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Russia’s seaborne diesel and gasoil exports fell 21% in May from April levels, to 3.1 million tonnes as refinery maintenance and a surge in domestic demand cut into volumes available for exporting, new Refinitiv Eikon data showed on Friday.
Russia had roughly 5 million tonnes of refining capacity idled in May, compared to plans for 4.5 million tonnes, as several refineries extended their scheduled maintenance.
Loadings to all declared destinations were down, with most of the 3.1 million tonnes going to Turkey and Brazil, with Africa receiving 500,000 tonnes. Around 200,000 tonnes of diesel loaded from Russia in May do not have a confirmed destination, Reuters said. 325,000 tonnes were destined for STS loadings near Kalamata without a declared destination—traders told Reuters that these were likely heading to Asia or the Middle East.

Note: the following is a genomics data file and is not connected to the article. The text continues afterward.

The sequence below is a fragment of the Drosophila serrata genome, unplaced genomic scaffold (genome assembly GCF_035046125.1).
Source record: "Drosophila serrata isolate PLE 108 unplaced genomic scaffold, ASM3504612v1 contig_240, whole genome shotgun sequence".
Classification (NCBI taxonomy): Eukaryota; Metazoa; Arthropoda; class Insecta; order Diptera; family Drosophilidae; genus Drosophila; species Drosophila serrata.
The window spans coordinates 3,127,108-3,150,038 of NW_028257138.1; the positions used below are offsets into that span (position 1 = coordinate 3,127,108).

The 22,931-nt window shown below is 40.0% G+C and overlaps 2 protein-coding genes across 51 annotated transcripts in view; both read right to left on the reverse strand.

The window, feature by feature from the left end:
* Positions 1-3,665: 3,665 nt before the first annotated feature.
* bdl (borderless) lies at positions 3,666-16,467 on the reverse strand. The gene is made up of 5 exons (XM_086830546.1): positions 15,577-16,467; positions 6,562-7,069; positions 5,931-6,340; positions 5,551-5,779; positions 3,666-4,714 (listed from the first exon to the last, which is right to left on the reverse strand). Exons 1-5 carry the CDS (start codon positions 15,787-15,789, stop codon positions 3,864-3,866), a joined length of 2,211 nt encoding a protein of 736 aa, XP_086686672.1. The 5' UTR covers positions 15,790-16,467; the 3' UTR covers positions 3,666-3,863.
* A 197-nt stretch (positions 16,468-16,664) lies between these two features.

Saudi Arabia and the UAE, traditional Middle Eastern allies of the United States, are not shying away from importing, storing, trading, or re-exporting Russian fuels despite American efforts to persuade them to join a crackdown on Russian attempts to evade the Western sanctions on its oil.
Gasoil stocks in Asia jumped after the EU’s ban on diesel imports that went into effect on February 5, with Asian refiners now forced to compete with Russia for a piece of diesel pie in Africa.
In March, gasoil inventories at the Singapore hub were at the highest level in more than a year, according to Reuters estimates. This is expected to drop with H2 demand poised for a rebound.
Meanwhile, Europe continues to import more diesel from the Middle East and Asia to offset the loss of Russian barrels, of which it imported around 600,000 barrels per day (bpd) before the February 5 embargo took effect.
By Julianne Geiger for Oilprice.com
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Julianne Geiger is a veteran editor, writer and researcher for Oilprice.com, and a member of the Creative Professionals Networking Group.